In short I created a “lug” which is nothing more than a simple model of the Apple Watch itself with a minimal amount of detail. (Basically the outer case, the sensor disc on the bottom, and the button and digital crown on the side.) I worked off that lug (bouncing ideas and trying various concepts out) to create the case keeping in mind that the end goal would be made in cast metal (which has it’s own set of guidelines).

Off and on, I spent the next couple days roughly the following ways: trying out a new idea, seeing how things worked, hitting walls, starting from scratch, sleeping on it, trying something new, failing, going for a run with my dog, approaching from a new direction, etc. My first attempt is always a MK1. Any iterations on that model become a MK1.1. When I feel that I’ve exhausted my well of ideas as they relate to that particular base model, I start over from scratch and that becomes, you guessed it, a MK2. I follow this process until I settle on something the meets my needs, will work 90% of the time, and fits within my budget.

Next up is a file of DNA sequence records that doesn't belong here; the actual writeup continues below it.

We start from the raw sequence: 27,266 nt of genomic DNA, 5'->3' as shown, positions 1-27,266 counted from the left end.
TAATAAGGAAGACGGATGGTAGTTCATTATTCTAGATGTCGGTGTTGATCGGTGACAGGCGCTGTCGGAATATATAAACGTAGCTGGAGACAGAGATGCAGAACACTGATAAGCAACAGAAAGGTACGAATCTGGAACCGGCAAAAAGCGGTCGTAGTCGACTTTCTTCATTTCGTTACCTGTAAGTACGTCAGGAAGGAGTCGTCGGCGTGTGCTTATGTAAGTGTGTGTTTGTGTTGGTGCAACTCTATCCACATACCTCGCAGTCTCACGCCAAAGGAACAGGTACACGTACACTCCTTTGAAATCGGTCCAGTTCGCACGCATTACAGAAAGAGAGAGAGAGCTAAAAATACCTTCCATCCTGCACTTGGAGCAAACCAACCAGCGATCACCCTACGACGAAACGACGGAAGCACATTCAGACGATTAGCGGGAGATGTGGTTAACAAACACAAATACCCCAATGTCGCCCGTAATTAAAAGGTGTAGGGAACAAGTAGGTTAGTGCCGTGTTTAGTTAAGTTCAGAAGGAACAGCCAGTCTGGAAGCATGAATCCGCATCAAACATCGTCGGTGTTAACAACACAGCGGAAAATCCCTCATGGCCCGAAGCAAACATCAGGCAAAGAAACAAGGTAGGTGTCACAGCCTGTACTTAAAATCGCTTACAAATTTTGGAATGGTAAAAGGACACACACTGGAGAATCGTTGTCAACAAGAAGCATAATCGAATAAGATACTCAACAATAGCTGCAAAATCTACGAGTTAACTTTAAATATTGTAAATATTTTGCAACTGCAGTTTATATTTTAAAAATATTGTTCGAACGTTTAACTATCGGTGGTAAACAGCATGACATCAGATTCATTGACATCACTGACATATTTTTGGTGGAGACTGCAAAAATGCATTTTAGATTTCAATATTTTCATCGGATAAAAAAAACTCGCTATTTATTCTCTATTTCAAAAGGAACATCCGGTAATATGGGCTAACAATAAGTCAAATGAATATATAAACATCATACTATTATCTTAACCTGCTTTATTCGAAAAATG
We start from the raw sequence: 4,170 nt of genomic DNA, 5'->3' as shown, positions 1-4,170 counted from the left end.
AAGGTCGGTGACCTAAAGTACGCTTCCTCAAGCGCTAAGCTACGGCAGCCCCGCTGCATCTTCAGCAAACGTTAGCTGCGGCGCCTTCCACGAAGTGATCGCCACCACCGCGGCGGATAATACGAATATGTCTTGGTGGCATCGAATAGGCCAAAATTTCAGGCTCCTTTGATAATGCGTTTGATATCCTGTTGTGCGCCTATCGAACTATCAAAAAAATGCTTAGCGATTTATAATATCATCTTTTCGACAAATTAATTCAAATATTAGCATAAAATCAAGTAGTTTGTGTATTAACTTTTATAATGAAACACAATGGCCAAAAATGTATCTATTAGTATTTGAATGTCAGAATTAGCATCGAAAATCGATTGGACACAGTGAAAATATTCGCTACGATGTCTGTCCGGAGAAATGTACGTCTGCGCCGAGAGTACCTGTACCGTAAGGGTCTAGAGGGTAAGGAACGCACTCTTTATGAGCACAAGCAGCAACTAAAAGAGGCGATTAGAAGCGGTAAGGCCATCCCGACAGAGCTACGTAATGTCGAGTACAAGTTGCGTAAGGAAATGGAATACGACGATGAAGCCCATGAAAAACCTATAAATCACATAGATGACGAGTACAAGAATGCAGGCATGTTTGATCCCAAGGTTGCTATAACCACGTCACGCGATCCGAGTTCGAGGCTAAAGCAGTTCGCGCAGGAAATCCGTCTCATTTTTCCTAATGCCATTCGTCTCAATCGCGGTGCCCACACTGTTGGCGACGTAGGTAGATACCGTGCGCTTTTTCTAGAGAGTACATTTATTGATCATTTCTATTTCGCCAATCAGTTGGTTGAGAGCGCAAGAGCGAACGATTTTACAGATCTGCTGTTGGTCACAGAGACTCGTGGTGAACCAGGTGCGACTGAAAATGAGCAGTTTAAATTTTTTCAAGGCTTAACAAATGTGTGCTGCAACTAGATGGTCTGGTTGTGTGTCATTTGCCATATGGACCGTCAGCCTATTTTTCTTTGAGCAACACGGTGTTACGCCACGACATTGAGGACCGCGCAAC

Step 2: Print Prototypes!

The model that did that for me was the MK4. Once I was hit this milepost, I warmed up my home 3D printer (a New Matter MOD-t) and printed the result in PLA plastic (taking account of the 2 to 3% shrink factor that may occur with PLA printing).

It didn’t fit right. The openings for the band weren’t placed correctly.


MK4.1. Fix the openings and print again. The bands fit well but the bottom arms were too weak and would probably bend too easily in metal or might blow out in casting. (One actually broke on the plastic print.)